Undocumented immigrants cannot get health insurance through the Exchange, but parents may apply for “child only” plans for their children who are citizens or lawfully present immigrants. Children of undocumented parents may also qualify for Medicaid. For information on how undocumented immigrants can safely apply for benefits for their children, visit our Immigrants and Benefits page.

Do immigrants have to get health insurance? Lawfully present immigrants must maintain coverage under the new health law or they will have to pay a tax penalty at the end of the year. Undocumented immigrants do not have to pay a penalty for failing to maintain health insurance.

Children’s Medical Services
Children who cannot get Medicaid or other health insurance because of their immigration status may qualify for a program called “Children’s Medical Services” run by the New Mexico Department of Health. It provides insurance for children with certain chronic health conditions. These brochures in English and Spanish provide additional information.

Emergency Medical Services for Aliens (EMSA)
EMSA pays the cost of emergency medical care for people whose immigration status prevents them from qualifying for Medicaid. EMSA services are available only to people who meet all Medicaid eligibility criteria except for immigration status. EMSA covers the cost of emergency medical services, including labor and delivery, as long as you apply within 90 days of receiving the services. Medicaid is expanding to cover many more adults starting in 2014 which means that EMSA will also expand to more adults. For more information about EMSA, see our fact sheets in English and in Spanish.

County Indigent Funds
Most counties in New Mexico have indigent funds devoted to helping low-income individuals and families pay the cost of medical bills. Most New Mexico counties assist patients regardless of immigration status. Bernalillo County does not have an indigent fund; instead, the University of New Mexico Hospital offers UNM Care. For more information about indigent funds, call your county offices and ask about their indigent care program.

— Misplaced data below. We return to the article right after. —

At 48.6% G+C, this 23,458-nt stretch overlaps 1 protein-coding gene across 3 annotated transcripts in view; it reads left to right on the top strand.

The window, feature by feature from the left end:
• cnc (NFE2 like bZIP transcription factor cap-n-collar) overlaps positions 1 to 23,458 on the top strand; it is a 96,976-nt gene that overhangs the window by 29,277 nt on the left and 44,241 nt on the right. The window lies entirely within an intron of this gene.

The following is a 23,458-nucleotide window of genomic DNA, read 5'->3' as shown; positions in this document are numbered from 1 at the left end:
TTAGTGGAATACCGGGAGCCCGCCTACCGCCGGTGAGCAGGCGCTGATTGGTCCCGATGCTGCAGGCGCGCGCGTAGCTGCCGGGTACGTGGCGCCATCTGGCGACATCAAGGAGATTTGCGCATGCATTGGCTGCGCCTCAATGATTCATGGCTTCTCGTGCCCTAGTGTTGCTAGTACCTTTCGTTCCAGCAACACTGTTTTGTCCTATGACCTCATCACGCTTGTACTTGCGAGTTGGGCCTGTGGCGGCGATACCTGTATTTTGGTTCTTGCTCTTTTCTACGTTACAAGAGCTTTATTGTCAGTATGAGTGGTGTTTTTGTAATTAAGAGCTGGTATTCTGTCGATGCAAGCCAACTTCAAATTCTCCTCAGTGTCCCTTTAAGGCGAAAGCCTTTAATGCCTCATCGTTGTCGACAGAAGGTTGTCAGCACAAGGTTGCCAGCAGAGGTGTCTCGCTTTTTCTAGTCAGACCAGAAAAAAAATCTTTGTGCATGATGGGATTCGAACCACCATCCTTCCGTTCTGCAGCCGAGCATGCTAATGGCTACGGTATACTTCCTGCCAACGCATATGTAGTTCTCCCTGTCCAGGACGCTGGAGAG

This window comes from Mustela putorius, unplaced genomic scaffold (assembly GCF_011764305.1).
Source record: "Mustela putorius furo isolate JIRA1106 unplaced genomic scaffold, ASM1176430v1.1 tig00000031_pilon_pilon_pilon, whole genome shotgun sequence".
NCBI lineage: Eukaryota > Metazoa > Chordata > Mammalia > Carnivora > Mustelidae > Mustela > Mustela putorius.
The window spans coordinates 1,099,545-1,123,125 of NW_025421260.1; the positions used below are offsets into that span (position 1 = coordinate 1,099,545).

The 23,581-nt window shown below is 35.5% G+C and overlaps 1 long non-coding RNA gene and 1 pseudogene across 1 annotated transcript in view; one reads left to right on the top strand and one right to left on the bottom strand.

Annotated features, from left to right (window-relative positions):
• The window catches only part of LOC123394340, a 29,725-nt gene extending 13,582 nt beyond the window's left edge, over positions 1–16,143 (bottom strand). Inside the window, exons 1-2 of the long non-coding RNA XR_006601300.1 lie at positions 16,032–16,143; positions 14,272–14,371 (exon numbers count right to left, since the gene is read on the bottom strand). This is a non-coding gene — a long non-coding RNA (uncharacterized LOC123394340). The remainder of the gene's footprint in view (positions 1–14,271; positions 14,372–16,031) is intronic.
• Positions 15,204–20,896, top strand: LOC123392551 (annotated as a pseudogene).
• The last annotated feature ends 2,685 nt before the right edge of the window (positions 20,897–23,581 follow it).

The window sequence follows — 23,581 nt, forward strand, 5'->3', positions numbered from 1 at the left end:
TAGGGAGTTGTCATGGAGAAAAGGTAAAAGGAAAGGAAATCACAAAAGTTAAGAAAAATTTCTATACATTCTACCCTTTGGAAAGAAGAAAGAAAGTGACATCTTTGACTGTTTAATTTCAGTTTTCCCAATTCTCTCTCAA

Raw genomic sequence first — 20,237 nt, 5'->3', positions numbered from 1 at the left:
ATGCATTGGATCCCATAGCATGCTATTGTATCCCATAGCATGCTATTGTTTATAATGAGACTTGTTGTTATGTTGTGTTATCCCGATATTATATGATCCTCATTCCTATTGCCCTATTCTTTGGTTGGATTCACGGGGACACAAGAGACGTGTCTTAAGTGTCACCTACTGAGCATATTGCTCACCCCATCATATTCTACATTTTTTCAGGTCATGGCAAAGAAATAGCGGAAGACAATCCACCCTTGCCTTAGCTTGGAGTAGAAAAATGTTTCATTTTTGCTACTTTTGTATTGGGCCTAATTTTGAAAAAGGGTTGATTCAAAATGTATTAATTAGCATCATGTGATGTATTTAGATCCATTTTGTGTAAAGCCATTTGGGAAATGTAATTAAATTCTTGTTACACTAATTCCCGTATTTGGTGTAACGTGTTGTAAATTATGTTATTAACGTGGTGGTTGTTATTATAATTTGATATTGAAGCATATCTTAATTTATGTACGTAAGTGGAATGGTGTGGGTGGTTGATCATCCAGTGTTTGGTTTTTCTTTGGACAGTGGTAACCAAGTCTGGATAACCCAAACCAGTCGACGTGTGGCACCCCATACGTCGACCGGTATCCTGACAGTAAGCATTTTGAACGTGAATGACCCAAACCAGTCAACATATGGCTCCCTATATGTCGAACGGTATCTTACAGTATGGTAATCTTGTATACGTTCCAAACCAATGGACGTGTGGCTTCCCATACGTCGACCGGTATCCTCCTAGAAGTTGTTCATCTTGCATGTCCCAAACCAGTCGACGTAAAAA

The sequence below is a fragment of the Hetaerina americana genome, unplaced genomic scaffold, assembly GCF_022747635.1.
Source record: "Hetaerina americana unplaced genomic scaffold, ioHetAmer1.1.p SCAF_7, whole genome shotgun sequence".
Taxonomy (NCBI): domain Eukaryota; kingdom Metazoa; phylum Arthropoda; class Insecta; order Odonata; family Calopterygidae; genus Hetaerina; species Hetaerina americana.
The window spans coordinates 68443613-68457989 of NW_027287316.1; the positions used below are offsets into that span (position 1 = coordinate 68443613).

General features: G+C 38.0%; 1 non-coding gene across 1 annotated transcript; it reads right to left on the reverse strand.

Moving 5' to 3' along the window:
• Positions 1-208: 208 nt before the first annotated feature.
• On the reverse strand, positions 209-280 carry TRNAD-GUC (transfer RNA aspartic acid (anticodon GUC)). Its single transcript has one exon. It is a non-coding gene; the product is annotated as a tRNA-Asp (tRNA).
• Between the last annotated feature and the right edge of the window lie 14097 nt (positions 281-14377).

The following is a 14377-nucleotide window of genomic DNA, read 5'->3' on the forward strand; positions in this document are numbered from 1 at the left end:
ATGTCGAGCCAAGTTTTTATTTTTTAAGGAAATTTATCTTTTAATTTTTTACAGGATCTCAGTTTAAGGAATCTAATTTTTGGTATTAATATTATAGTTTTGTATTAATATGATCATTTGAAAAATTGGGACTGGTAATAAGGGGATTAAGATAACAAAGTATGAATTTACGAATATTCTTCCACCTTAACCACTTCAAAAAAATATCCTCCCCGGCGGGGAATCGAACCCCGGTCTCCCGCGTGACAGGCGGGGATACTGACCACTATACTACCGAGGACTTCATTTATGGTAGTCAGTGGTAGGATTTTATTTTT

Hospital Charity Care Programs
Many hospitals have charity care funds that help the low-income uninsured pay medical bills. If you receive care at any hospital and are worried about your ability to pay, you should ask whether the hospital has a charity care or financial assistance program.

University of New Mexico Hospital (UNMH) offers a variety of financial assistance programs. The Center has compiled a summary of these programs. UNM Care resembles health insurance and is available to citizens and many lawfully present immigrants who are residents of Bernalillo County and have income below 3 times the Federal Poverty Level. While undocumented immigrants cannot qualify for UNM Care, they can get help with certain types of medical bills. UNMH offers a 45% discount off of all hospital bills for the uninsured. UNMH also offers limited financial assistance to certain low-income immigrants who receive emergency treatment, immunizations, or treatment for the signs or symptoms of a communicable disease. In addition, UNMH’s Maternity and Family Planning Clinic offers prenatal care to women, regardless of immigration status, on a sliding payment scale. To apply for assistance, call the UNMH Business Office at (505) 272-2521.

Presbyterian Financial Services provides medically necessary services for free or on a sliding scale to Presbyterian patients who have incomes up to three times the Federal Poverty Level. Financial Assistance is available to anyone regardless of immigration status. To apply for assistance, call (505) 923-6600 or 1-800-251-9292, or email The Center has compiled a summary of the financial assistance available at Presbyterian.

Community Clinics and Health Centers
There are many healthcare clinics and providers that provide free or discounted services to their patients, regardless of their immigration status. The Center has put together a resource list in English and Spanish of these health providers across the state. If you need more assistance with locating a resource, or know of any other resources that may be missing from this list, please call us at (505) 255-2840.